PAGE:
Does this happen to you sociologists? In brief, the organization for legal academics is called the American Association of Law Schools (AALS). Like you all, we have annual meetings that everyone hates attending and where the scholarship presented/panels organized are of even more dubious value than what you lot complain about (mainly because publishing is very ad hoc in our system of student-edited, mostly non-peer reviewed law journals). But it’s a big schmooze-fest, and I always think the panels on legal pedagogy look interesting if you care about pedagogy (which everyone should, but that’s neither here nor there).
At any rate, some law professor groups are threatening to boycott AALS events held at the Manchester Grand Hyatt in San Diego, because the hotel’s owner contributed $125,000 to an initiative to ban same-sex marriage in California. In particular, the legal writing institute has issued a letter of intent to boycott the conference by refusing to hold their awards ceremony at the hotel.
In general, I agree with Andrew, Tony, and Paul: I am not generally opposed to boycotts, but this one doesn’t seem right, and several good points are raised:
1) This is not a case of the hotel actually discriminating against the GLBTQ community, but rather the political opinions of its owner. Shouldn’t a distinction be made? Also, slippery slope issues here–do we boycott only when the owner is a majority shareholder, or does any economic revenue to a person with disagreeable political viewpoints constitute a violation of our own anti-discrimination principles? If so, that’s another slippery slope. I should take a litmus test of the guy who sells me my coffee at the corner cafe.
2) Wouldn’t it be better, as Tony says, to host events, talks, etc. supporting the opposite view of same-sex marriage be a better way to express disagreement than an symbolic and economic boycott? In a discipline that supposedly values debate, the adversarial resolution of debates, free expression, and “the marketplace of ideas,” this just doesn’t seem to fit with our values. A non-discrimination policy is just that; it does not mean a non-disagreeable viewpoint policy.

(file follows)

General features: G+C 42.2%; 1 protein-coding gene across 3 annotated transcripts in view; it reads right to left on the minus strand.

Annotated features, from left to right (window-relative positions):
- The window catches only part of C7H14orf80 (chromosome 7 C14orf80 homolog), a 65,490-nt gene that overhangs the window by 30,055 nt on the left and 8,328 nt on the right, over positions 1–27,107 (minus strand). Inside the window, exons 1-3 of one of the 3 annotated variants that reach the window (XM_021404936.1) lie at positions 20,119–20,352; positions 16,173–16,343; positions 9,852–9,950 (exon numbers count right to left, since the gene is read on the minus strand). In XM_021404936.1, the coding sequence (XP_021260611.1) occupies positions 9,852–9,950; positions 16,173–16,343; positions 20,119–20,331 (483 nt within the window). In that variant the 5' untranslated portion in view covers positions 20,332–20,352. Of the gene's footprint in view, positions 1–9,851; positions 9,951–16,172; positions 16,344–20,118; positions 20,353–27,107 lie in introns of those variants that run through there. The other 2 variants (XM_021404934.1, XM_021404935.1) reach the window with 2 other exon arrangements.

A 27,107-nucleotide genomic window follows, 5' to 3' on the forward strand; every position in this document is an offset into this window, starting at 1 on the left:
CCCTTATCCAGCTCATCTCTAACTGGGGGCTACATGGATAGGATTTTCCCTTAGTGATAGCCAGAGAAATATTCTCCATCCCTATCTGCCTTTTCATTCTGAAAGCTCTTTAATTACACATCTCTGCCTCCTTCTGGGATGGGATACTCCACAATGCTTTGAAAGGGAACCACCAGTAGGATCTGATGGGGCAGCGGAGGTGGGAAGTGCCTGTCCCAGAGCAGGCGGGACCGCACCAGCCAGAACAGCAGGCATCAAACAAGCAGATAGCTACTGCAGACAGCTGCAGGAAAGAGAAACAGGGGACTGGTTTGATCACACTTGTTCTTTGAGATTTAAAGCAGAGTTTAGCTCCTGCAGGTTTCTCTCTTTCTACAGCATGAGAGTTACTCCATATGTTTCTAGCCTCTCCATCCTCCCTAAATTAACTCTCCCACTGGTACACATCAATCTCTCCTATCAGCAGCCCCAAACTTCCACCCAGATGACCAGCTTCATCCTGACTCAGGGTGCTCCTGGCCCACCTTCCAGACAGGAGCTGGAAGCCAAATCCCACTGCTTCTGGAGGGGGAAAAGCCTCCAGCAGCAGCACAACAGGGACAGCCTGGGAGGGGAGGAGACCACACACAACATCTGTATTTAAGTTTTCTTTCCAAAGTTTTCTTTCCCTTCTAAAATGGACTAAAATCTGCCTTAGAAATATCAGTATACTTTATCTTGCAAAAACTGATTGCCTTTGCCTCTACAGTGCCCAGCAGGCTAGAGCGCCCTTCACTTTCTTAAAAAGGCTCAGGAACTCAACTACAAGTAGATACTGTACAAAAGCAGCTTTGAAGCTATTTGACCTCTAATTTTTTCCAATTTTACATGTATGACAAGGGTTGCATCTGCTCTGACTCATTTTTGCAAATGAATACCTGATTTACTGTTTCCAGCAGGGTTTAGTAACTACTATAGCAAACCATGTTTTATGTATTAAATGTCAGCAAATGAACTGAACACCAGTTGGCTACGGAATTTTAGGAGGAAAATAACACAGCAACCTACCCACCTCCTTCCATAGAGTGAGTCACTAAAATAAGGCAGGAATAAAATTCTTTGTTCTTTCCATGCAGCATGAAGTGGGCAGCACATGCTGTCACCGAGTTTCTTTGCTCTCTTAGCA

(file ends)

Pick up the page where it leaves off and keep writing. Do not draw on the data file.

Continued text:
3) Is it even within the correct purview of an academic body to take such a stance? Again, things would be different if the hotel itself engaged in discrimination–most agree that would change the matter considerably. Moreover, this isn’t the same thing as what happened in San Francisco last year, in which many professors refused to cross picket lines and go to a hotel in which there was a hotly contested labor dispute. Here, an academic body appears to be endorsing one political viewpoint by boycotting the other merely on the basis of the financial contributions of its owner, which is not quite the same as boycotting discrimination itself. Flip arguments have been made that pro-life professors and students would not want their dollars to go to a pro-choice voting owner of a hotel, but there doesn’t seem to be much support for that logical corollary that such an embargo would be supportable. Where do such debates end, if we cannot agree about the issues underlying the debate? Does this not seem like ideological cherry-picking? If so, bad all around.
For what it’s worth, I’m in favor of same-sex unions and equal GLBTQ rights and the anti-discrimination policy of the Legal Writing Institute, but I still don’t think this boycott is a good idea.
What has been the experience of the ASA? I am sure that such contentious issues rile you guys up too. How do you get around it?